If you are not willing to encompass the possibility of any level of risk, do not proceed with these treatments. However, that said these treatments are adequately safe for everyday purposes and the probability of a major adverse event is very low. It is difficult to give any estimate of frequency for rare events but it is certainly less than the everyday travel risks we take. For example in 2005 there were 1,106 car drivers and 557 passengers killed on the roads of Great Britain and 1115 killed in air crashes in 2010 (source, Wickipedia). By comparison, the number of major events ever reported for spinal injection procedures are in the tens or perhaps a few hundreds: no treatment which killed a thousand people a year (worldwide) would be tolerated!

Minor Events

Spinal injections of steroid could:

  • destabilise diabetes or blood pressure.
  • Steroid under the skin could cause thinning (steroid skin atrophy)
  • cause a persisting flush reaction in the sunburn area of the neck (usually only in young women prone to blushing)  which last a few weeks
  • interfere with menstrual peroids for 1 or 2 cycles

Number of Injections
There are no strict limits to the number of spinal steroid injections which can be given and in practice this is governed mainly by common sense. There are very few situations in which regular or frequent steroid injections are a justified or necessary management plan.

Radiofrequency (RF) Treatments

Another important type of treatment is the use of finely tuned electrical energy in the radio wave frequency band to produce highly controlled and targeted local heating or tissue removal. These are referred to broadly as radiofrequency (RF) treatments.

RF nerve lesioning

by placing a radiofrequency electrode with a small heating tip (5 or 10mm) directly upon a small sensory nerve and heating to 80°for 1 minute, the clinician can selectively disrupt the nerve without burning or charing surrounding tissue and thus remove the sensation from a single joint or structure and so relieve pain in the long term (unless the nerve regenerates). This is the basis for treatment of facet joint pain in the back and neck with “RF denervation”. Please note: RF heating is often painful for a week or 2 after treatment.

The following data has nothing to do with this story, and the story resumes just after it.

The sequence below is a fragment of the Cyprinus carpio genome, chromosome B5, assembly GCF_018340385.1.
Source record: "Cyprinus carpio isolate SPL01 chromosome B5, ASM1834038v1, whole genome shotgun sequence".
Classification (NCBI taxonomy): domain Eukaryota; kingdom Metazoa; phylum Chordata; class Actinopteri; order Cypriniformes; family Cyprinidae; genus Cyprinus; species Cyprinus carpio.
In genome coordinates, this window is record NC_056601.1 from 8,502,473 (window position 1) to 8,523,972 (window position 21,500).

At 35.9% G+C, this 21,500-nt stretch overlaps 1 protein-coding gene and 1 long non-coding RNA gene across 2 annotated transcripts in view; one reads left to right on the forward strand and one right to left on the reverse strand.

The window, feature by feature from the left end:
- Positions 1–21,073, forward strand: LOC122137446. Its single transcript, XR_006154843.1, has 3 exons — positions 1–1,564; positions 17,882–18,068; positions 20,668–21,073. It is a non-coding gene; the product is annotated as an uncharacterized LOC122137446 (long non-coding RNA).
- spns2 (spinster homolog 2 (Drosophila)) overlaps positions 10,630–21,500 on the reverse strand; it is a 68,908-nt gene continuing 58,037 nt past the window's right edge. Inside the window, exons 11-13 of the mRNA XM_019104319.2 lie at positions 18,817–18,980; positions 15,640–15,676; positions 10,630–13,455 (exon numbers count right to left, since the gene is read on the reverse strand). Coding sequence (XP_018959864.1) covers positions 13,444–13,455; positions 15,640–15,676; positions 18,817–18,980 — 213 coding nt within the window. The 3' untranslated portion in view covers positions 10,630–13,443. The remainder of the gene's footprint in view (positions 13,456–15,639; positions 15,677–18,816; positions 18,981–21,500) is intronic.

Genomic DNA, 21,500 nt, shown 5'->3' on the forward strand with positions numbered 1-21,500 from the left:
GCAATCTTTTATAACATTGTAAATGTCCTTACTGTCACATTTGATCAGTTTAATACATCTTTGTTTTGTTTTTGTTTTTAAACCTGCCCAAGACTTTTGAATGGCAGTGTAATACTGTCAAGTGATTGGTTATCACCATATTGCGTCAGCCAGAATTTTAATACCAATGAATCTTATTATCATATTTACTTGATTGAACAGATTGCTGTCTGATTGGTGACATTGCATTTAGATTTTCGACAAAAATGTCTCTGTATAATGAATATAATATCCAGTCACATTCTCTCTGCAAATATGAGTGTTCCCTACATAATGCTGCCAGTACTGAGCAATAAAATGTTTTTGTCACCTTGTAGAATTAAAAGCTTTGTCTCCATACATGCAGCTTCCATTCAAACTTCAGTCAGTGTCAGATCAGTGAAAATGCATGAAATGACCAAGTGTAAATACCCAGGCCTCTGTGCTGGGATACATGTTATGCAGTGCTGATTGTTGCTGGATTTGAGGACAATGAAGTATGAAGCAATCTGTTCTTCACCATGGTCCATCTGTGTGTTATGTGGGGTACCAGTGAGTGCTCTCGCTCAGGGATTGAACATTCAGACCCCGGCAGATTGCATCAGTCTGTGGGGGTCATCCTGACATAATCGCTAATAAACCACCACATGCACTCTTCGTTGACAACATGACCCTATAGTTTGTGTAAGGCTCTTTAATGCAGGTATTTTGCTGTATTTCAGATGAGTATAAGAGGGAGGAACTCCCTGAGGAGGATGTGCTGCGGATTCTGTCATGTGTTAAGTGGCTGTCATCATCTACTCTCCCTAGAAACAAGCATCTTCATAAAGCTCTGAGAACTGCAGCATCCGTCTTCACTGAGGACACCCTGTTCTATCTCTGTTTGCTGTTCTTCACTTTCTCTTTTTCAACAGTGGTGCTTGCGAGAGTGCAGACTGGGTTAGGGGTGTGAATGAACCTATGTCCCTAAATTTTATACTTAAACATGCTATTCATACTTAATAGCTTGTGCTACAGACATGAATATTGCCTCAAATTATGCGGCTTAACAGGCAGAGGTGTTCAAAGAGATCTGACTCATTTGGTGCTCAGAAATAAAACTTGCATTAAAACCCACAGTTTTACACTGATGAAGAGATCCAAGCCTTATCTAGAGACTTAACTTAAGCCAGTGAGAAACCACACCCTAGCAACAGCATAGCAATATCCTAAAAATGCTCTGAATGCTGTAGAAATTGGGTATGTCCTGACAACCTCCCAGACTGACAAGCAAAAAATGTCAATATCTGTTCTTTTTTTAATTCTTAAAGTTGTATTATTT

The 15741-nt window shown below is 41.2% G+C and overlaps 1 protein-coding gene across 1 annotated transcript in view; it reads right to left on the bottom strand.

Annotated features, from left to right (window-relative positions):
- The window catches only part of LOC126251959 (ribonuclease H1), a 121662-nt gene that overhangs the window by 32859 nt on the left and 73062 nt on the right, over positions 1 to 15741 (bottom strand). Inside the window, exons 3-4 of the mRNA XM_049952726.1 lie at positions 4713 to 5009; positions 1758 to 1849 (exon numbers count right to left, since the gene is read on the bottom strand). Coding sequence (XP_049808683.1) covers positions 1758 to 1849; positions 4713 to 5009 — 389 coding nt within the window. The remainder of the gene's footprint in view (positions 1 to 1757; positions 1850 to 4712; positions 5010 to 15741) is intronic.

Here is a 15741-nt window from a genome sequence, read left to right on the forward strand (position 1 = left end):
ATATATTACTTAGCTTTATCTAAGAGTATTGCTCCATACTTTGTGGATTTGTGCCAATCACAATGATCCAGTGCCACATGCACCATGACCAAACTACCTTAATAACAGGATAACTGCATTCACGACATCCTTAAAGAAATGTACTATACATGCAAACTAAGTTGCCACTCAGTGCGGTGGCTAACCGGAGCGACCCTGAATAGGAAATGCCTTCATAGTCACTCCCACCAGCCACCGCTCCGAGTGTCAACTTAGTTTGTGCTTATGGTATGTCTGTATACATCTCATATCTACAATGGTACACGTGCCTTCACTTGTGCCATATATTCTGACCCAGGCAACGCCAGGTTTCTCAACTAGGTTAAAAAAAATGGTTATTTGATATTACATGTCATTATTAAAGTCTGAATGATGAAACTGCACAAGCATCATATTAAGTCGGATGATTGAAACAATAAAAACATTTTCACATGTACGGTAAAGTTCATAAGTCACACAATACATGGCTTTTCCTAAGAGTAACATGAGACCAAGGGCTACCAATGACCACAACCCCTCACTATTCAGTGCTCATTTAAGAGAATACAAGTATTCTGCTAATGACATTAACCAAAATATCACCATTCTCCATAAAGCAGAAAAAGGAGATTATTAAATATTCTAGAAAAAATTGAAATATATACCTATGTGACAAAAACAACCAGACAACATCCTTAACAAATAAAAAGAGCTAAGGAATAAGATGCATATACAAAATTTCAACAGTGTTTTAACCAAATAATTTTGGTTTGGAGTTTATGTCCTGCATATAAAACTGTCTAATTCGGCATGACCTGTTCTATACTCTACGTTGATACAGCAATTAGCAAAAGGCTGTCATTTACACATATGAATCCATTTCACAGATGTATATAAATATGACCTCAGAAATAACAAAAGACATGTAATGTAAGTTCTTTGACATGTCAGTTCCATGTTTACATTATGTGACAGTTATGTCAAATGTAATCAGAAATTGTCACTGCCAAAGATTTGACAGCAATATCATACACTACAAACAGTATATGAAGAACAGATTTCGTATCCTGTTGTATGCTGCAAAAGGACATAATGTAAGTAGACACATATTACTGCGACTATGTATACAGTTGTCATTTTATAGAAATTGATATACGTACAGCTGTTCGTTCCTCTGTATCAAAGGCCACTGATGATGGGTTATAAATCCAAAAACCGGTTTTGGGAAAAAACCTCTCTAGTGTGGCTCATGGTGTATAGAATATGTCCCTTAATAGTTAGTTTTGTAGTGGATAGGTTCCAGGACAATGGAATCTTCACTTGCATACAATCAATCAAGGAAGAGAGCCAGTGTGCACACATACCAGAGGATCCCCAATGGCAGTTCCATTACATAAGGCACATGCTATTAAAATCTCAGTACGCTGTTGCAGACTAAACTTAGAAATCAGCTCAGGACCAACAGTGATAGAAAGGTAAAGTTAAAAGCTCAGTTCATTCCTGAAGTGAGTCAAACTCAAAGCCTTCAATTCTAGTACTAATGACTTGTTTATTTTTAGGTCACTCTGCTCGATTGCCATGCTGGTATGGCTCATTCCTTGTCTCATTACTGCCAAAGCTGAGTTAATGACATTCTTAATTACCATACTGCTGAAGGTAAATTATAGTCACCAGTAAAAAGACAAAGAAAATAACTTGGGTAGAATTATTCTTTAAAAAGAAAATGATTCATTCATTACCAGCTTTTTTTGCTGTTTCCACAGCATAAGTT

Pulse RF (PRF)

Another use of RF energy is to pulse current on and off and deliver energy without significant heating. The true mechanism of PRF in relieving pain is not fully understood but it probably mainly inhibits pain transmission.  It does not damage or destroy nerves and has no known major side effects. It is a very useful treatment for nerve root pain and in my hands is the main-stay for nerve irritation in the neck (brachalgia).

It is increasingly used in solid tissues and I also use it to ameliorate (reduce, make better, rather than “cure”) intervertebral disc pain occasionally in the peripheral joints (fingers, shoulders, hip and knee) and recently to block the nerves supplying major joints such as the shoulder, knee or hip (see interesting cases).


This is a word made from cold and ablation (or tissue removal). It refers to a specific use of RF energy tuned in such a way as to result in the formation of a high energy field exactly on the tip of the coblation needle which is sufficient to cause disruption of molecular bonds in tissue with which it is directly in contact (the tissue vapourises). This allows very exact removal of damaged or pain generating tissue and is one of the main ways I treat painful, bulging intervertbebral discs which are causing back pain (discogenc pain) or sciatica (coblation nucleoplasty). There are no systemic or long term adverse effects of coblation.